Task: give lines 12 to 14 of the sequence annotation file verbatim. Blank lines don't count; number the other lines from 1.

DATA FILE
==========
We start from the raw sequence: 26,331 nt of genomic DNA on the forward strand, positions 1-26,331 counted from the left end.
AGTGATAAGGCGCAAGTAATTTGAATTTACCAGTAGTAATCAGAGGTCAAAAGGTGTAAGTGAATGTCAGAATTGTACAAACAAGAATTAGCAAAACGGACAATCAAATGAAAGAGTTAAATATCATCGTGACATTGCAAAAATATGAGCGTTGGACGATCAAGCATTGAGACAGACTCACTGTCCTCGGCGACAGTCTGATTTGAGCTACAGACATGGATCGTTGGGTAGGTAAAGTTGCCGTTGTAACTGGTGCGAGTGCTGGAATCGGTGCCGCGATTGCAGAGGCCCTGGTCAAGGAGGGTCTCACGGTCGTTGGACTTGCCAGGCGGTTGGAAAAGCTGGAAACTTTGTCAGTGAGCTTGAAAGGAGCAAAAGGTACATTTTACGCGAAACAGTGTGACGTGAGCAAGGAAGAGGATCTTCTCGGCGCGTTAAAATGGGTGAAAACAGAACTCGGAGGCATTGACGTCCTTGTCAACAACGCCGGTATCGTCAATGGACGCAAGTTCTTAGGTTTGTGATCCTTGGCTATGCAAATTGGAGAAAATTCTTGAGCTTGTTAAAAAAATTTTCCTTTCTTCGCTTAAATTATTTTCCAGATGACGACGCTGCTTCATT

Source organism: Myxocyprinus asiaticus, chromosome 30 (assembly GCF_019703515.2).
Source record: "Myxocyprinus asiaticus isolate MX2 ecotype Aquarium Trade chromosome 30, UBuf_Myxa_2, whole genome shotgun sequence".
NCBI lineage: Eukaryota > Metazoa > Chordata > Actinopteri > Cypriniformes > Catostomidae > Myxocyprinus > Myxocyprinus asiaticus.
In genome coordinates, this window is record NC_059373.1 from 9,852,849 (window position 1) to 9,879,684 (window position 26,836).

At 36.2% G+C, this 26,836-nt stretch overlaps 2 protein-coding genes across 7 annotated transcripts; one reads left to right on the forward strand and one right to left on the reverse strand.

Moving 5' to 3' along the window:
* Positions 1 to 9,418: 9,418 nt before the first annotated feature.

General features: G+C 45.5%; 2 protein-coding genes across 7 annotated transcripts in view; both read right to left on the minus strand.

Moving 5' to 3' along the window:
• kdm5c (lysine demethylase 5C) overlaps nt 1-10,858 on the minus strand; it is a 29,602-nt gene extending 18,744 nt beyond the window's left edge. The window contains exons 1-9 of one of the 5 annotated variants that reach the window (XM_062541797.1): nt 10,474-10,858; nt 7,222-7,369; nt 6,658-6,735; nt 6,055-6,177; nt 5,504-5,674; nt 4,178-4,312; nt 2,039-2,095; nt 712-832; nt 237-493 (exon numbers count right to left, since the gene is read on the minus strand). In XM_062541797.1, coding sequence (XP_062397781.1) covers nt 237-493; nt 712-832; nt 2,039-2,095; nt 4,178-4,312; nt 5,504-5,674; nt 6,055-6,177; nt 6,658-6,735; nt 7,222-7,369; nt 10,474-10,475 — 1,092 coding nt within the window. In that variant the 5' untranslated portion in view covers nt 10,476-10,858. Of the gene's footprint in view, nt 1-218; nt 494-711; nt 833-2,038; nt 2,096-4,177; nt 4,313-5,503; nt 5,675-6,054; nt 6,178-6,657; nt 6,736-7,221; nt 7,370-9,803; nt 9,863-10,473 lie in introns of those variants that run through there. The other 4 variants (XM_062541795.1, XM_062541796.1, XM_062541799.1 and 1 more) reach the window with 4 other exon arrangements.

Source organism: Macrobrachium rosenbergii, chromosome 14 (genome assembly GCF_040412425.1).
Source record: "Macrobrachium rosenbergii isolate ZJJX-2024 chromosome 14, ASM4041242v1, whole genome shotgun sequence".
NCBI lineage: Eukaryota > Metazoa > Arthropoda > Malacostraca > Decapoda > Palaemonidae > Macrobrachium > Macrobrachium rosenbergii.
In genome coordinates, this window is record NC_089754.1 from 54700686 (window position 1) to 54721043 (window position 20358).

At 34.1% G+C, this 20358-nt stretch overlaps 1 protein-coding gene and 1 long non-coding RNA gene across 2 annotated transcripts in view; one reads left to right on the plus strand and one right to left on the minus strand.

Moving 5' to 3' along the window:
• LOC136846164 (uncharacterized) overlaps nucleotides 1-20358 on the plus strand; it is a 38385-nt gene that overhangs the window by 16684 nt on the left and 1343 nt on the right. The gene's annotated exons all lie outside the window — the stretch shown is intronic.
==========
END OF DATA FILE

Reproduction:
• kdm5c (lysine demethylase 5C) overlaps nt 1-10,858 on the minus strand; it is a 29,602-nt gene extending 18,744 nt beyond the window's left edge. The window contains exons 1-9 of one of the 5 annotated variants that reach the window (XM_062541797.1): nt 10,474-10,858; nt 7,222-7,369; nt 6,658-6,735; nt 6,055-6,177; nt 5,504-5,674; nt 4,178-4,312; nt 2,039-2,095; nt 712-832; nt 237-493 (exon numbers count right to left, since the gene is read on the minus strand). In XM_062541797.1, coding sequence (XP_062397781.1) covers nt 237-493; nt 712-832; nt 2,039-2,095; nt 4,178-4,312; nt 5,504-5,674; nt 6,055-6,177; nt 6,658-6,735; nt 7,222-7,369; nt 10,474-10,475 — 1,092 coding nt within the window. In that variant the 5' untranslated portion in view covers nt 10,476-10,858. Of the gene's footprint in view, nt 1-218; nt 494-711; nt 833-2,038; nt 2,096-4,177; nt 4,313-5,503; nt 5,675-6,054; nt 6,178-6,657; nt 6,736-7,221; nt 7,370-9,803; nt 9,863-10,473 lie in introns of those variants that run through there. The other 4 variants (XM_062541795.1, XM_062541796.1, XM_062541799.1 and 1 more) reach the window with 4 other exon arrangements.

Source organism: Macrobrachium rosenbergii, chromosome 14 (genome assembly GCF_040412425.1).
Source record: "Macrobrachium rosenbergii isolate ZJJX-2024 chromosome 14, ASM4041242v1, whole genome shotgun sequence".